Golf is tricky enough: Tiny par 3s and monstrous par5s, uneven terrain, slick greens and water can punish everyone. All players need an assortment of trick shots to escape disaster.

Harry Bittner, the general manager and director of golf at Shore Gate Golf Club in Ocean View, opens his bag to offer tips to assist players in a variety of situations.

The flop shot

Phil Mickelson made the flop shot popular on the pro tour. From about 20 yards away, he takes a hard swing and "flops" his ball over sand or water and onto the green. This shot is best played with a high-lofted pitching wedge in the 60-degree range. The club is well worth its purchase price of about $50 in some area shops because it brings some magic to the player around the green.

"The flop shot can be easy if you open the face and try to aim left of your target because the ball will naturally head right," Bittner says. "You want the ball back in your stance and you actually slice the ball on purpose. You want to swing pretty hard, and this allows the ball to pop straight up."

A ball popped straight up will land and, hopefully, stop, allowing players to stay on the green. These shots have become significant in upscale courses such as Shore Gate, which have steep bunkers and greens with the pins tucked just over sand traps. There are times when players can't simply punch or roll the ball onto the green. The flop shot has become an important shot in the bag.

A tip: This shot often does not work from further than from 20 yards away, because the club is pitched to provide height, not distance.

Bunker mentality

Recovering from a shot that reached the fairway bunker a couple hundred yards from the green requires a small swallowing of pride. Just hit an iron out of the trap and accept a small penalty rather than gamble on a fairway wood that might compound the problem via a flubbed shot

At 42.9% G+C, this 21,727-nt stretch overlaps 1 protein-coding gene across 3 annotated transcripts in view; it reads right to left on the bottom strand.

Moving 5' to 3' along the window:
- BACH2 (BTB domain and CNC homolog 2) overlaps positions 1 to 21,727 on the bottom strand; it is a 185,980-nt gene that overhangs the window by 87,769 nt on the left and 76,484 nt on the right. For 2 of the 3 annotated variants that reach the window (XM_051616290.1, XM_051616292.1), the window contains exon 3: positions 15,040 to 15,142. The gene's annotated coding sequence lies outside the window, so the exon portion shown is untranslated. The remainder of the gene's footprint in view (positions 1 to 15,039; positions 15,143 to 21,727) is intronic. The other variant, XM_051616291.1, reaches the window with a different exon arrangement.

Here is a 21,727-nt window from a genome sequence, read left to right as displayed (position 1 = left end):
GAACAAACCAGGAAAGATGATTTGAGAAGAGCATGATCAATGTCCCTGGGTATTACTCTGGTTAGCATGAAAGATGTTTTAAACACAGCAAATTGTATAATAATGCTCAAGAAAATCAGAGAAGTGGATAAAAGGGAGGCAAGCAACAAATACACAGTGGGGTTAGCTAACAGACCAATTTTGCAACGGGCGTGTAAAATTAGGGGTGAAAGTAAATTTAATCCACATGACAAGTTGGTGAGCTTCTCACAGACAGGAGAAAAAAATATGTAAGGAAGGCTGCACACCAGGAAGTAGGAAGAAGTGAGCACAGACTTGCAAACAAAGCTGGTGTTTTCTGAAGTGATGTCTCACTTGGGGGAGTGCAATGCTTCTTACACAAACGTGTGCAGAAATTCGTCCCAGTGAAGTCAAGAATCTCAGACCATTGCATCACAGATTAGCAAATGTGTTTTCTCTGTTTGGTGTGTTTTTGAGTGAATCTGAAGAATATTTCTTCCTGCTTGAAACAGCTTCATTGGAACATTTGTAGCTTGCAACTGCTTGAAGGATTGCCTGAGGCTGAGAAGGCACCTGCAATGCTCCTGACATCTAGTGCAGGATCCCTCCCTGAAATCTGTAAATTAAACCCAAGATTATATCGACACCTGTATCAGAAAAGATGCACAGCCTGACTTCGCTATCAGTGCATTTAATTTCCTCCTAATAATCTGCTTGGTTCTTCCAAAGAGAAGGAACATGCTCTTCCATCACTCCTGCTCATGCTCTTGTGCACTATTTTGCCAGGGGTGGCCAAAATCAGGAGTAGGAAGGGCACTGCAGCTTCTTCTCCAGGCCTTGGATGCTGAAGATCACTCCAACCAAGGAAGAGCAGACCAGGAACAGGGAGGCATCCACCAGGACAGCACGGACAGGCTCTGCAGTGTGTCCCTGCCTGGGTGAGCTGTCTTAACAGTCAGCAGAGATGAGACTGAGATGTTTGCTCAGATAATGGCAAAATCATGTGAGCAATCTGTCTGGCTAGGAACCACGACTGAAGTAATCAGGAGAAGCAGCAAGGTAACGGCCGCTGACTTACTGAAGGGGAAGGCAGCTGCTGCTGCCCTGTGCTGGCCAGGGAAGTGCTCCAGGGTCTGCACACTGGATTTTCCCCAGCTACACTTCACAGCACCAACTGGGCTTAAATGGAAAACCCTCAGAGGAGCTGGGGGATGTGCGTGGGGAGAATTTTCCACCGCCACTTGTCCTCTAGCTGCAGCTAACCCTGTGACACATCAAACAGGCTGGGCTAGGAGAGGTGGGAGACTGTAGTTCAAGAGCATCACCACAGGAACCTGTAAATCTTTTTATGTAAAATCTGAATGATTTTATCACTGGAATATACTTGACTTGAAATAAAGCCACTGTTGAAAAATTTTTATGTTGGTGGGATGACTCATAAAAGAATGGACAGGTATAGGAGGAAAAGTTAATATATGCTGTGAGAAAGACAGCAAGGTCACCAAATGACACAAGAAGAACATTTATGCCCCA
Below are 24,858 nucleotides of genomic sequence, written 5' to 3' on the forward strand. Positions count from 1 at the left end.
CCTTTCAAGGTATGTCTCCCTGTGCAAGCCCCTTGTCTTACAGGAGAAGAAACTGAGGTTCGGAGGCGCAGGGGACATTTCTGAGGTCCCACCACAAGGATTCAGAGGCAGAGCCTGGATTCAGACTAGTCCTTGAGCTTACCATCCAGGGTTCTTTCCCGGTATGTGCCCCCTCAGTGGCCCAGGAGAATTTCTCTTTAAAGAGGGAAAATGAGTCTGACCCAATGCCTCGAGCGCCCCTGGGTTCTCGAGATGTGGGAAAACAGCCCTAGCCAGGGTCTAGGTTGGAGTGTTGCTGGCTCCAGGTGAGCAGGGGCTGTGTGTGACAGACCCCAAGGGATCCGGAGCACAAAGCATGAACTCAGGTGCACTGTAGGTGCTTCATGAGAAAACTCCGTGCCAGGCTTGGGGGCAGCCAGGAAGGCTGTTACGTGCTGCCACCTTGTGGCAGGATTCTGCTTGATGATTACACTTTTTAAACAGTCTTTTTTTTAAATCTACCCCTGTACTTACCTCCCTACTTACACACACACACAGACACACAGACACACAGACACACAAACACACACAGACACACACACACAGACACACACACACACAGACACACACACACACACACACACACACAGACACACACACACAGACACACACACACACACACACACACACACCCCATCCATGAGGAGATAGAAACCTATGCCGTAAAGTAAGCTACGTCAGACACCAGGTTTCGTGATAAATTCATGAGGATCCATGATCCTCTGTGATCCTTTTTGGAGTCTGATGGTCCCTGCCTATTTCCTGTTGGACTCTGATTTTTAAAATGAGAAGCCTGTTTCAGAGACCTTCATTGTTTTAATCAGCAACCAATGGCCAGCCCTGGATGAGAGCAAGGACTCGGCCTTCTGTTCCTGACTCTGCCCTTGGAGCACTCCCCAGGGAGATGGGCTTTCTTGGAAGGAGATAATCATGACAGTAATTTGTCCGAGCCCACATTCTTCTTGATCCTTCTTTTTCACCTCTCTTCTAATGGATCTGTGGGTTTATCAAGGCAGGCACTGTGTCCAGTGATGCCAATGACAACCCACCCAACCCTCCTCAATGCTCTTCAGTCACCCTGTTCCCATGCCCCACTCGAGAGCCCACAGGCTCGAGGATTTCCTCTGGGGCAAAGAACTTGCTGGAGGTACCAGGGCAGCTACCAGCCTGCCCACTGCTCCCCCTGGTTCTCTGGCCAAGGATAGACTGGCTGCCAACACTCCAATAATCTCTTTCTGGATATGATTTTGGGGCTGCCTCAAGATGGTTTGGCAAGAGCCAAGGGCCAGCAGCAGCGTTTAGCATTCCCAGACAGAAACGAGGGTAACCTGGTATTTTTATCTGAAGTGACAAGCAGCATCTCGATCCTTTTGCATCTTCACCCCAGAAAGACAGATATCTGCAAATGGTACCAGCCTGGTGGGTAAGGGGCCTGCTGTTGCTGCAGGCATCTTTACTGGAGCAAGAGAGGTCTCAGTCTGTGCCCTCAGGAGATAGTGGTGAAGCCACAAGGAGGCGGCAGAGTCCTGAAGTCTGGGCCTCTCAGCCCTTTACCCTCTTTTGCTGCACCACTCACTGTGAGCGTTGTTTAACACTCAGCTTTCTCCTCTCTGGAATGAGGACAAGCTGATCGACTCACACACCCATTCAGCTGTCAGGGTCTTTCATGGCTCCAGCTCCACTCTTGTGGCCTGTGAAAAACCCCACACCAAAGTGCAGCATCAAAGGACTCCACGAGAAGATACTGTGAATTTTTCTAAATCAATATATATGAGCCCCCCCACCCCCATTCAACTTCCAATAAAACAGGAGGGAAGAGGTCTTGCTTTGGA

"Many people try to hit a career shot out of the bunker," Bittner says. "They struggle with that long fairway bunker shot, thinking they can get the ball out of the bunker and onto the green. The real goal, many times, is to simply go down the fairway as far as possible.

"What you want to do in that situation is avoid the long irons. You want a mid- or high-iron to get out of the trap first. You want to put the ball back in your stance and aim a little to the left because the ball will fly right. Ideally, you want to catch the ball first, not take sand behind the ball as you would in a sand trap near the green."

So, rather than flub a bunker shot and add a couple shots to the hole, take some medicine with a conservative shot out of the trouble. Who knows? You might save the hole with a great putt anyway.

Water - a mind game

Average players often get psyched out by water, especially when it sits up against the green and eliminates any margin for error. The anxiety of hitting the water often becomes a self-fulfilling prophecy.

"The biggest thing is to visualize the ball going on the green first," Bittner says. "You want to make sure to take a full turn on a practice swing and then a full turn on the actual swing. What most people do is fail to make a full shoulder turn. People end up shortening their swing, speeding it up, and they don't get the same contact as if they took a nice, long, slow swing."